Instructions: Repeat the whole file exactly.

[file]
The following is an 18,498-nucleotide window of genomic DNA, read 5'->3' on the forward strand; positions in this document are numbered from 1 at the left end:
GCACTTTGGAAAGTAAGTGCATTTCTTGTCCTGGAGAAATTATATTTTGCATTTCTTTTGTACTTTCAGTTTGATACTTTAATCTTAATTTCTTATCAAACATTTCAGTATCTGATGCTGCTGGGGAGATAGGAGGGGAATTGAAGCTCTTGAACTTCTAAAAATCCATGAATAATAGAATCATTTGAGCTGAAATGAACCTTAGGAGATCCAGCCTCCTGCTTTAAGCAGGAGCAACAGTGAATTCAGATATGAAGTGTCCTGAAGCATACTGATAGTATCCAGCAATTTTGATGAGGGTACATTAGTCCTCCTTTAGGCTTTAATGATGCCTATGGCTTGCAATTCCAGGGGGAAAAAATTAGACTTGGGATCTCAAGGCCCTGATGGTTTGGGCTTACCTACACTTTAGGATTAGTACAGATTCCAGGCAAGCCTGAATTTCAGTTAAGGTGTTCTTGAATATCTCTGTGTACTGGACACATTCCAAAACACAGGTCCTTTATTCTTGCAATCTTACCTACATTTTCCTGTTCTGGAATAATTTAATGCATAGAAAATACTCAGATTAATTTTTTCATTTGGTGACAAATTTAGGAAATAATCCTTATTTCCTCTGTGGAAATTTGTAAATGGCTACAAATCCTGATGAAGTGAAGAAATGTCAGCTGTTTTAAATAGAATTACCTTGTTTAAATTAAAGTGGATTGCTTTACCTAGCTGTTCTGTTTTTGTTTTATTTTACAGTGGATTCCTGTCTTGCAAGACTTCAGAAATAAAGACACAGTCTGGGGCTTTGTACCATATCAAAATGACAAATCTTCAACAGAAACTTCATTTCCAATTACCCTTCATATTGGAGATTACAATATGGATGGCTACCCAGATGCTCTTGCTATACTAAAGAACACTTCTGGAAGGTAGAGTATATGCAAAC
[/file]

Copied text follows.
The following is an 18,498-nucleotide window of genomic DNA, read 5'->3' on the forward strand; positions in this document are numbered from 1 at the left end:
GCACTTTGGAAAGTAAGTGCATTTCTTGTCCTGGAGAAATTATATTTTGCATTTCTTTTGTACTTTCAGTTTGATACTTTAATCTTAATTTCTTATCAAACATTTCAGTATCTGATGCTGCTGGGGAGATAGGAGGGGAATTGAAGCTCTTGAACTTCTAAAAATCCATGAATAATAGAATCATTTGAGCTGAAATGAACCTTAGGAGATCCAGCCTCCTGCTTTAAGCAGGAGCAACAGTGAATTCAGATATGAAGTGTCCTGAAGCATACTGATAGTATCCAGCAATTTTGATGAGGGTACATTAGTCCTCCTTTAGGCTTTAATGATGCCTATGGCTTGCAATTCCAGGGGGAAAAAATTAGACTTGGGATCTCAAGGCCCTGATGGTTTGGGCTTACCTACACTTTAGGATTAGTACAGATTCCAGGCAAGCCTGAATTTCAGTTAAGGTGTTCTTGAATATCTCTGTGTACTGGACACATTCCAAAACACAGGTCCTTTATTCTTGCAATCTTACCTACATTTTCCTGTTCTGGAATAATTTAATGCATAGAAAATACTCAGATTAATTTTTTCATTTGGTGACAAATTTAGGAAATAATCCTTATTTCCTCTGTGGAAATTTGTAAATGGCTACAAATCCTGATGAAGTGAAGAAATGTCAGCTGTTTTAAATAGAATTACCTTGTTTAAATTAAAGTGGATTGCTTTACCTAGCTGTTCTGTTTTTGTTTTATTTTACAGTGGATTCCTGTCTTGCAAGACTTCAGAAATAAAGACACAGTCTGGGGCTTTGTACCATATCAAAATGACAAATCTTCAACAGAAACTTCATTTCCAATTACCCTTCATATTGGAGATTACAATATGGATGGCTACCCAGATGCTCTTGCTATACTAAAGAACACTTCTGGAAGGTAGAGTATATGCAAAC